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Old 03-10-14, 02:24 AM
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Re: Possible symptoms - For the undiagnosed out there

It's Said that when you become an adult, you learn to think about what you say. Untreated ad/hd: I have learned to think about what I say, but only whether I should say it or not. I don't change it or have more tact. If I didn't blurt out already, I sit there a few seconds and wonder if I should say something and usually end up saying it.

Undiagnosed ad/hd I'm 23 and male and sure I have it. I have like Einstein level IQ. But I write in run on sentences or make grammar mistakes on purpose because its just easier or easier to let thoughts flow out that way when writing and fix it later depending on how formal it is. Like I don't worry about fixing it here as I would on other forums Lol.

It was easy for me to ace tests through high school. The more indecent and responsible an adult I need to get, the more my ad/hd has been shown to me. Only now, that it's in plain sight, has the road been shown to me. I moved in with some good friends, I moved out eight months later when they ended up basically hating me and they were still friends but they like despised me. And it happened again, I moved out and in with another friend. Both times they were complaining about picking up my slack. Now I'm back home, and my parents pick up my slack. I'm taking eng comp 111 for the THIRD time this semester and might fail it again. Even though last semester I had 3.75 GPA because I was interested in those classes (at least most the time! Including accounting, I lived accounting I'm very mathematic and music-inclined).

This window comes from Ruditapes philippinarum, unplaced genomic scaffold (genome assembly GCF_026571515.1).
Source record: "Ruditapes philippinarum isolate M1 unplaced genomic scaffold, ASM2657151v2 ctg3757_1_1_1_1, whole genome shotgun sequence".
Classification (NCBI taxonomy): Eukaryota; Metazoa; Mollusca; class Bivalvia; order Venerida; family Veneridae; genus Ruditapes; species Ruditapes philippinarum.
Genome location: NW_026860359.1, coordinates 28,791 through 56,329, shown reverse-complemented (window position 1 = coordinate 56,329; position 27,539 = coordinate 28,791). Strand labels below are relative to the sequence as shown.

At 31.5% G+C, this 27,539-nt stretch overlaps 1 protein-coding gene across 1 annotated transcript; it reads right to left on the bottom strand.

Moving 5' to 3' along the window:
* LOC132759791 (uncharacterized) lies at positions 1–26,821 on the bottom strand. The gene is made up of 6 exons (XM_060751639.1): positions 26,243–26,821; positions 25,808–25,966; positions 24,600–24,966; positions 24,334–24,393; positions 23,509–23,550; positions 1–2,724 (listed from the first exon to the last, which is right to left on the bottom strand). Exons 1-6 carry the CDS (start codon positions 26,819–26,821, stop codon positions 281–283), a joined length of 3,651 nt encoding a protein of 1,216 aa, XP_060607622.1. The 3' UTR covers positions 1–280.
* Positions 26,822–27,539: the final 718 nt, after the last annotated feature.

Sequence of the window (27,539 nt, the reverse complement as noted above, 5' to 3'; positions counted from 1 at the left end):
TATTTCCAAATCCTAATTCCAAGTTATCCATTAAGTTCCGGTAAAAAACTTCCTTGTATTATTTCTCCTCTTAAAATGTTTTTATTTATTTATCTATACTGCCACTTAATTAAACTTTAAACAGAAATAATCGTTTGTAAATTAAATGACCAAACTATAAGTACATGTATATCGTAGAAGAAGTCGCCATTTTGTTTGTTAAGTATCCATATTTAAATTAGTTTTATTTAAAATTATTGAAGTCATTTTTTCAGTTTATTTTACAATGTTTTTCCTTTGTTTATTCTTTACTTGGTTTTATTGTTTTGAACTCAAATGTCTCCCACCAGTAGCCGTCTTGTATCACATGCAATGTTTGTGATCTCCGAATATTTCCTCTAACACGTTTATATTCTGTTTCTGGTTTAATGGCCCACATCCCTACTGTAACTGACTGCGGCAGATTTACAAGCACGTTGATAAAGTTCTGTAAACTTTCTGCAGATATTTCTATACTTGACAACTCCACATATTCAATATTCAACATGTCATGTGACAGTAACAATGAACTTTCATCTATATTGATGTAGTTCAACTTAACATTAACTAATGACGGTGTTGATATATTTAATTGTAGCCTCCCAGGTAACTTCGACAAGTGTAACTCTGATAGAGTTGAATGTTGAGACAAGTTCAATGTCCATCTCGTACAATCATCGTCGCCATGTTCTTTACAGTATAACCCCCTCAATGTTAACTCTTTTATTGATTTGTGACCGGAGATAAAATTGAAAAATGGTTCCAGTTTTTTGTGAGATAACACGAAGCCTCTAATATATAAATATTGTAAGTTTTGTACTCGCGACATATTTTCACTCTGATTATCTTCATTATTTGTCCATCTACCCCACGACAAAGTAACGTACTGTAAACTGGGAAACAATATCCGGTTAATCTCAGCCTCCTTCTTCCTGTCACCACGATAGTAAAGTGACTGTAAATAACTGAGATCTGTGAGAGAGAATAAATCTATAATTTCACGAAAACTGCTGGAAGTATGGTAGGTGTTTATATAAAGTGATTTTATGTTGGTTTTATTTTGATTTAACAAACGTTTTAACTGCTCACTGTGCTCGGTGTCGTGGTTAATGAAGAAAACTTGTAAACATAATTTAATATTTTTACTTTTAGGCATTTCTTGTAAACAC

I'm 23 and I feel like my parents do stuf for me like I'm 13. I don't do my own laundry or clean my room because I'm always "about to", just like everything else. I tried a cigarette one day, and it was so exciting I kept Doing it, always "about to" quit. Now I have even used illegal drugs. Not addictively, but occasionally yet persistently. Wasn't into stimulants, never thought it was my thing, I dabbled with downers (opiates). i think i was a self medicator. i still am, cigarettes and marijuana, which i want to get off both. I did take adderall once and I think it helped me tremendously. I wven think it would protect me from self medicating with illegal bad opiate stuff (even though i cant find it, if i could i probably would unfortunately). and adderall i think would get me off weed and maybe even cigarettes. i think i smoke them for the stimulation. smoked about ten years, but last week i quit for a day (had some chew though) and i was fin untill the next day, i went into class and was like "whoa i need a cigarette" i thought it was just because "class sucks" but now that i figured i have ad/hd i think it was because i couldnt focus and cigarettes help in some way. Going to see a psychiatrist tomorrow. I plan to be honest about everything. I will play It by ear, the level of me "asking for adderall". Of course I'm no professional but if i get something else I think I will want it stil and possibly start dabbling with stuff illegally again (hopefully not).

My parents always say "everytime i ask, you say you're about to (mow the lawn etc) but you never do". Until they literally make me.

I feel like my attention has been drowning, like something holding it down and it gets to come up for air only every split second.

I am motivated and proactive, and have a lot of creative ideas, but they never resurface. After being "about to" do them (like tomorrow) for years, you might diagnose yourself with "potential ad/hd" lmao I am a potential ad/hd suffer myself
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Old 03-10-14, 02:30 AM
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Re: Possible symptoms - For the undiagnosed out there